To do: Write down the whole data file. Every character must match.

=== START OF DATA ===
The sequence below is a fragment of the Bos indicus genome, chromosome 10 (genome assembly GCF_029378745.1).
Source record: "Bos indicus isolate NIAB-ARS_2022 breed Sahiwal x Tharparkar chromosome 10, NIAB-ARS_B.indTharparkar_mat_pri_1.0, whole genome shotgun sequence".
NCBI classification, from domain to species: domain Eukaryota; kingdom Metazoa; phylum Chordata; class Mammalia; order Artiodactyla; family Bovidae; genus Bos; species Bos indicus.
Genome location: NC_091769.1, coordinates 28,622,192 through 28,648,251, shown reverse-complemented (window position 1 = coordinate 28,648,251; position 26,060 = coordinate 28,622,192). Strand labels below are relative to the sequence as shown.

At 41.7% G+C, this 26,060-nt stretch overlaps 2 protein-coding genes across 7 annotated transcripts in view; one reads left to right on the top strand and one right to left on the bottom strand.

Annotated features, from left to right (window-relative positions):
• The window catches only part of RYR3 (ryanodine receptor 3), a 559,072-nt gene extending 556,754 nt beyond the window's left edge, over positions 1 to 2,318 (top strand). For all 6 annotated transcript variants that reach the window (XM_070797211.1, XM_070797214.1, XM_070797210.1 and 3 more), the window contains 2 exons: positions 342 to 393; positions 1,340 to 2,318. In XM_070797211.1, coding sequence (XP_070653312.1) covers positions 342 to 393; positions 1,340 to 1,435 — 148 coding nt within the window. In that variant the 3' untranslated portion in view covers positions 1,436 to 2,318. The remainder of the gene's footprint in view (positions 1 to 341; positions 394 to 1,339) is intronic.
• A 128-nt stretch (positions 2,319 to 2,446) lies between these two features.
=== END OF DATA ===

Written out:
The sequence below is a fragment of the Bos indicus genome, chromosome 10 (genome assembly GCF_029378745.1).
Source record: "Bos indicus isolate NIAB-ARS_2022 breed Sahiwal x Tharparkar chromosome 10, NIAB-ARS_B.indTharparkar_mat_pri_1.0, whole genome shotgun sequence".
NCBI classification, from domain to species: domain Eukaryota; kingdom Metazoa; phylum Chordata; class Mammalia; order Artiodactyla; family Bovidae; genus Bos; species Bos indicus.
Genome location: NC_091769.1, coordinates 28,622,192 through 28,648,251, shown reverse-complemented (window position 1 = coordinate 28,648,251; position 26,060 = coordinate 28,622,192). Strand labels below are relative to the sequence as shown.

At 41.7% G+C, this 26,060-nt stretch overlaps 2 protein-coding genes across 7 annotated transcripts in view; one reads left to right on the top strand and one right to left on the bottom strand.

Annotated features, from left to right (window-relative positions):
• The window catches only part of RYR3 (ryanodine receptor 3), a 559,072-nt gene extending 556,754 nt beyond the window's left edge, over positions 1 to 2,318 (top strand). For all 6 annotated transcript variants that reach the window (XM_070797211.1, XM_070797214.1, XM_070797210.1 and 3 more), the window contains 2 exons: positions 342 to 393; positions 1,340 to 2,318. In XM_070797211.1, coding sequence (XP_070653312.1) covers positions 342 to 393; positions 1,340 to 1,435 — 148 coding nt within the window. In that variant the 3' untranslated portion in view covers positions 1,436 to 2,318. The remainder of the gene's footprint in view (positions 1 to 341; positions 394 to 1,339) is intronic.
• A 128-nt stretch (positions 2,319 to 2,446) lies between these two features.